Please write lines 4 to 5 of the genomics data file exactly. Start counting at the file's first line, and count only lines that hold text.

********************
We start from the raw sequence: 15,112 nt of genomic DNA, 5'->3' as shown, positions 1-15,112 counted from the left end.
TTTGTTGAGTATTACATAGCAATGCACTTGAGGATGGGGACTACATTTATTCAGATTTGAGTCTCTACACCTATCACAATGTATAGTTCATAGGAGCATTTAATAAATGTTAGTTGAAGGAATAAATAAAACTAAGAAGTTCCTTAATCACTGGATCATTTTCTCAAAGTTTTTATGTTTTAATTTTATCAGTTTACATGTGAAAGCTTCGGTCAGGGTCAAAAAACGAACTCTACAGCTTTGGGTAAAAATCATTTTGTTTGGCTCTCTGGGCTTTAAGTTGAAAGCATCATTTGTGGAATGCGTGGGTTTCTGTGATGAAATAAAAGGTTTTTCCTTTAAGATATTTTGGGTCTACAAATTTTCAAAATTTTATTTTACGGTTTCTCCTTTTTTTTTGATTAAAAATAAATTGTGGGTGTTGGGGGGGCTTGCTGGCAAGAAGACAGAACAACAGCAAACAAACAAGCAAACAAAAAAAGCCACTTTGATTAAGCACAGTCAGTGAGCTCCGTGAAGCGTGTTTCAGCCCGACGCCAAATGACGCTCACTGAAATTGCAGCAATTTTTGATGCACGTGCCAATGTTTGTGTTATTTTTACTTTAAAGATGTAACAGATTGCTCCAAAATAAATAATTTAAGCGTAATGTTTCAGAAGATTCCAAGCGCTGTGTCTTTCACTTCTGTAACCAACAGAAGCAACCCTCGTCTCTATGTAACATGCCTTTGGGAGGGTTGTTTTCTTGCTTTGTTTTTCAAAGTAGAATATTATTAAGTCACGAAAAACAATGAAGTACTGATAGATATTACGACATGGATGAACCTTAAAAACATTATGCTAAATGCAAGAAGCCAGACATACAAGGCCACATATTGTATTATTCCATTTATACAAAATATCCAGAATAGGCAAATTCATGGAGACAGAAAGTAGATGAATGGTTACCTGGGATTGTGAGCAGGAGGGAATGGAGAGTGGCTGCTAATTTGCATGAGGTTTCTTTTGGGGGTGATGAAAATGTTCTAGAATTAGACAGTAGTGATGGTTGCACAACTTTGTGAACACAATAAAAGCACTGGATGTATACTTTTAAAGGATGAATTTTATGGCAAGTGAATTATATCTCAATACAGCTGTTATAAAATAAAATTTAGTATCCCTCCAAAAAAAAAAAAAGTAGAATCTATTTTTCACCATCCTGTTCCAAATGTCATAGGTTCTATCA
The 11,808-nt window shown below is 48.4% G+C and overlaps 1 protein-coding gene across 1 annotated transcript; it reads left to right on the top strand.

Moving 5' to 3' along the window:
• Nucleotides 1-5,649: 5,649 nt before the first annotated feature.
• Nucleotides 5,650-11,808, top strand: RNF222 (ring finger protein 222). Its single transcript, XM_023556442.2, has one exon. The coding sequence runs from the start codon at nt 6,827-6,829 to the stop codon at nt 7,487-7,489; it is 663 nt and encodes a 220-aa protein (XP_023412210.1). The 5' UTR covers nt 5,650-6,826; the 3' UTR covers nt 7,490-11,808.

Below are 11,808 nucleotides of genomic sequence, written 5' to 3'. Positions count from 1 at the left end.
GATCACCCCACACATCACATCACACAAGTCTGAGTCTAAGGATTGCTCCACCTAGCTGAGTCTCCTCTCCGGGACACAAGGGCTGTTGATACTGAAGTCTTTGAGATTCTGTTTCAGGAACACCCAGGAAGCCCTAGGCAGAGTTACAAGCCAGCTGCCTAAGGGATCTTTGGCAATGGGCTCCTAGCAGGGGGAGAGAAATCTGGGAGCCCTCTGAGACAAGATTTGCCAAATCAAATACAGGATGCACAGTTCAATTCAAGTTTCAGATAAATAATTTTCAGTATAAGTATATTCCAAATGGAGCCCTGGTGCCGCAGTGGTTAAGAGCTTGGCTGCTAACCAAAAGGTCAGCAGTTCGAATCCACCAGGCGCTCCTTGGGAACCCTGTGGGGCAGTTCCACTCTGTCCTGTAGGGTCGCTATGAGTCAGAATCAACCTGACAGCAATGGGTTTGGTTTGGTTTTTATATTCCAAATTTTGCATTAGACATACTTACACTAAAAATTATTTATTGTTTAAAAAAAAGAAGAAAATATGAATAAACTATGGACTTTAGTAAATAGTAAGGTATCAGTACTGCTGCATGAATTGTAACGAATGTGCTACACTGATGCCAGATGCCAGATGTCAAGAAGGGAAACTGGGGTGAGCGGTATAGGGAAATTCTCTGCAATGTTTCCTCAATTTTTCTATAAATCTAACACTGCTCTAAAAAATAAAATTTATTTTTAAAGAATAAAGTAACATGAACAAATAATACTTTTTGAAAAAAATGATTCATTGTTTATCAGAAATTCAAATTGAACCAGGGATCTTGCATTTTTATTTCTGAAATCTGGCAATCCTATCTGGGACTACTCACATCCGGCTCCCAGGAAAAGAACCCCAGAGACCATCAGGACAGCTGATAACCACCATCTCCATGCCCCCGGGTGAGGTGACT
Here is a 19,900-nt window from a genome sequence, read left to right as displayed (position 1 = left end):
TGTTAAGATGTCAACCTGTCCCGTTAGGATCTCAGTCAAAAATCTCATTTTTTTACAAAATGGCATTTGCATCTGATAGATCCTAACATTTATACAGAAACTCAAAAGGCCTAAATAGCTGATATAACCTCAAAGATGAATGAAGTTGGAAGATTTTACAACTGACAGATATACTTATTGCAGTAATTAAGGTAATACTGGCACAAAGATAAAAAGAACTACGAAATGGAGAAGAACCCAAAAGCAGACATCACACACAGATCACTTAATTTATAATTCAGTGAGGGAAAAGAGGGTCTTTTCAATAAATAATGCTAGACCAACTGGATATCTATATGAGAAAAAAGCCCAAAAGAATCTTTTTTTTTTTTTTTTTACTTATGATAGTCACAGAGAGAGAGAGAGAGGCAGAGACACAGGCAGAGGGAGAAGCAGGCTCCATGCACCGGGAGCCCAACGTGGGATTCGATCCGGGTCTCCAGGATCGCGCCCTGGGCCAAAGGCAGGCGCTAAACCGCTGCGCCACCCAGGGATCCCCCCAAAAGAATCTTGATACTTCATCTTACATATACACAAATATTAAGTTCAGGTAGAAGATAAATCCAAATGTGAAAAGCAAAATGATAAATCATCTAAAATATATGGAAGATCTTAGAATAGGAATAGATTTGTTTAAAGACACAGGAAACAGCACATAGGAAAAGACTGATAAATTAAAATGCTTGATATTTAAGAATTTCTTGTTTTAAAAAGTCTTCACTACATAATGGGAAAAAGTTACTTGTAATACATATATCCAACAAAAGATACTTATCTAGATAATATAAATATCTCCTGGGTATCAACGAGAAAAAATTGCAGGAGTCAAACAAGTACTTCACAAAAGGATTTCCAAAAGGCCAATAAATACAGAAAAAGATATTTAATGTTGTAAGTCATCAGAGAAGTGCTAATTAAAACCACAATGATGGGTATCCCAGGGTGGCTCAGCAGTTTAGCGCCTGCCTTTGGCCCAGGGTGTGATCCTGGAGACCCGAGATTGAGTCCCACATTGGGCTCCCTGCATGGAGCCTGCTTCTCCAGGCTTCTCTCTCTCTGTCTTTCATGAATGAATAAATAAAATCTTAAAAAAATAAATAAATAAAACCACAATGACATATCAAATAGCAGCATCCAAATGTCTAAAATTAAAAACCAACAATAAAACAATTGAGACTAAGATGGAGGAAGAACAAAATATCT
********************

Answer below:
Moving 5' to 3' along the window:
• Nucleotides 1-5,649: 5,649 nt before the first annotated feature.